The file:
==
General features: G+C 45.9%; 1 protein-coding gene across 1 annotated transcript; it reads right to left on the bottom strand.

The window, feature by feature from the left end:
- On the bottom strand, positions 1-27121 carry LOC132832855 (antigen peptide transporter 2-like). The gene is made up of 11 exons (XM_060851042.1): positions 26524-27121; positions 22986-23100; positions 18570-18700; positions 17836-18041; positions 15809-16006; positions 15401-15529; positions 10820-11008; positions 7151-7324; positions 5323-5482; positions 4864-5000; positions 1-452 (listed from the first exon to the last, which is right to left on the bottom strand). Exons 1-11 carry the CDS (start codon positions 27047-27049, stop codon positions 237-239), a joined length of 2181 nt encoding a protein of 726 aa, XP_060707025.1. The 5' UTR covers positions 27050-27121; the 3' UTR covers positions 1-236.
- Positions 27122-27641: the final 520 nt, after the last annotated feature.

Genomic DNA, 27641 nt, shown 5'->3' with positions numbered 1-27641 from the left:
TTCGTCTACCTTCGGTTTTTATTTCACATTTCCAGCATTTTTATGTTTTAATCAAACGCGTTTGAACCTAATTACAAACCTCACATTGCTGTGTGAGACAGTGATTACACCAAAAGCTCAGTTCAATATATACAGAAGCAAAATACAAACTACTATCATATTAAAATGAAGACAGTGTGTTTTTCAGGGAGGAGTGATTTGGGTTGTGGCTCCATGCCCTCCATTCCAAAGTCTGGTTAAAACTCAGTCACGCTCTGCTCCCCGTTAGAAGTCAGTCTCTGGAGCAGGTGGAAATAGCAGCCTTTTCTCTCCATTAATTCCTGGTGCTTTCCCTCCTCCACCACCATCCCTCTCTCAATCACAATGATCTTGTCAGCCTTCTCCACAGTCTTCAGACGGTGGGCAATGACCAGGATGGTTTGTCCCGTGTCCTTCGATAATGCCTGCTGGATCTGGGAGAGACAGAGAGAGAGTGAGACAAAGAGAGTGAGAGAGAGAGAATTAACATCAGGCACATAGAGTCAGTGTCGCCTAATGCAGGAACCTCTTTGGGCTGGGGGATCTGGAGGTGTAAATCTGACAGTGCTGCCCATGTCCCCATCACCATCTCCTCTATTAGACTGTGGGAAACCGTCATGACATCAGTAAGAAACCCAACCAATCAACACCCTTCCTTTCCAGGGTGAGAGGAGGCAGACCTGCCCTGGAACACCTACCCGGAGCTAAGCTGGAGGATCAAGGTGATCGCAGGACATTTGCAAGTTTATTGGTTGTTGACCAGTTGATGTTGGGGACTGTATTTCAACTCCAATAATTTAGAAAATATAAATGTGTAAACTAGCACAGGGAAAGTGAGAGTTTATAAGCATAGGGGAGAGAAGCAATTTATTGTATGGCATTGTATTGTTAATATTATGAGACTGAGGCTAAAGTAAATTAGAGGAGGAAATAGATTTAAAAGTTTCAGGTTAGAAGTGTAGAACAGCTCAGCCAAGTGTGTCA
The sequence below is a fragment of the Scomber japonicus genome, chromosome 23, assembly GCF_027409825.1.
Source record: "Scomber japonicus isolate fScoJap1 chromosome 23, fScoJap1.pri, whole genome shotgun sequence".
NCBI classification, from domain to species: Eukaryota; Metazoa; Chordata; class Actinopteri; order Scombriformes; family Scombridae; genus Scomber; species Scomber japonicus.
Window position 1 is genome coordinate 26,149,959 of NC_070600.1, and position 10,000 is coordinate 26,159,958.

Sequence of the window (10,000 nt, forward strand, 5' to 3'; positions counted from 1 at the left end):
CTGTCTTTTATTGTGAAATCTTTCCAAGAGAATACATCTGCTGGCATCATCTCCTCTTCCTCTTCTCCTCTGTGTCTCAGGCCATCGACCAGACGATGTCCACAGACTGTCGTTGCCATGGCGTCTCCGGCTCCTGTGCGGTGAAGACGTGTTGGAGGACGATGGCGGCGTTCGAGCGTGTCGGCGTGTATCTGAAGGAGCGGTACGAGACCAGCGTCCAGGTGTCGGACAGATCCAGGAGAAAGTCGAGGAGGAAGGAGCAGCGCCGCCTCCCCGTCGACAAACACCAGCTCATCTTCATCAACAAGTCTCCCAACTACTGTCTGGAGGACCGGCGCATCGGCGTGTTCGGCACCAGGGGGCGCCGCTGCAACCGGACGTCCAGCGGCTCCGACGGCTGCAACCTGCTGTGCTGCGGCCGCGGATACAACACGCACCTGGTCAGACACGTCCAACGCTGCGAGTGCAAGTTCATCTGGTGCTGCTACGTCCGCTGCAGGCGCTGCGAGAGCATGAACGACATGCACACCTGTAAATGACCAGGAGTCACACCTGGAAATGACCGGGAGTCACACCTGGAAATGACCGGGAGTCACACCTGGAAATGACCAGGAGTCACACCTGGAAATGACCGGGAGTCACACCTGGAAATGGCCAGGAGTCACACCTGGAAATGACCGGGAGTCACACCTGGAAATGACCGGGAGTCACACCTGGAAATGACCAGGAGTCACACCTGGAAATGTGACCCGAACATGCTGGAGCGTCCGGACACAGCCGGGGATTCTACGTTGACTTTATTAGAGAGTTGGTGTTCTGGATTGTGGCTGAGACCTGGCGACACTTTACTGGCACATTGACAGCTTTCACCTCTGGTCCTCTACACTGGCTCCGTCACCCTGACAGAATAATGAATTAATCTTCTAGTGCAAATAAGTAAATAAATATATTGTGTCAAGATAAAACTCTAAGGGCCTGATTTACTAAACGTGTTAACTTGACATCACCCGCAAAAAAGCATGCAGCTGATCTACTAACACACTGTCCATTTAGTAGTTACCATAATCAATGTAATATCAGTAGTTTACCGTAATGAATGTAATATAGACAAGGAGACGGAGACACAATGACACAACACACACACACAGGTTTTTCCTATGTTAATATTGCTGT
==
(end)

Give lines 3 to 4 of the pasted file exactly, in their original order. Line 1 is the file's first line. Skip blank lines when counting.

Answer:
- On the bottom strand, positions 1-27121 carry LOC132832855 (antigen peptide transporter 2-like). The gene is made up of 11 exons (XM_060851042.1): positions 26524-27121; positions 22986-23100; positions 18570-18700; positions 17836-18041; positions 15809-16006; positions 15401-15529; positions 10820-11008; positions 7151-7324; positions 5323-5482; positions 4864-5000; positions 1-452 (listed from the first exon to the last, which is right to left on the bottom strand). Exons 1-11 carry the CDS (start codon positions 27047-27049, stop codon positions 237-239), a joined length of 2181 nt encoding a protein of 726 aa, XP_060707025.1. The 5' UTR covers positions 27050-27121; the 3' UTR covers positions 1-236.
- Positions 27122-27641: the final 520 nt, after the last annotated feature.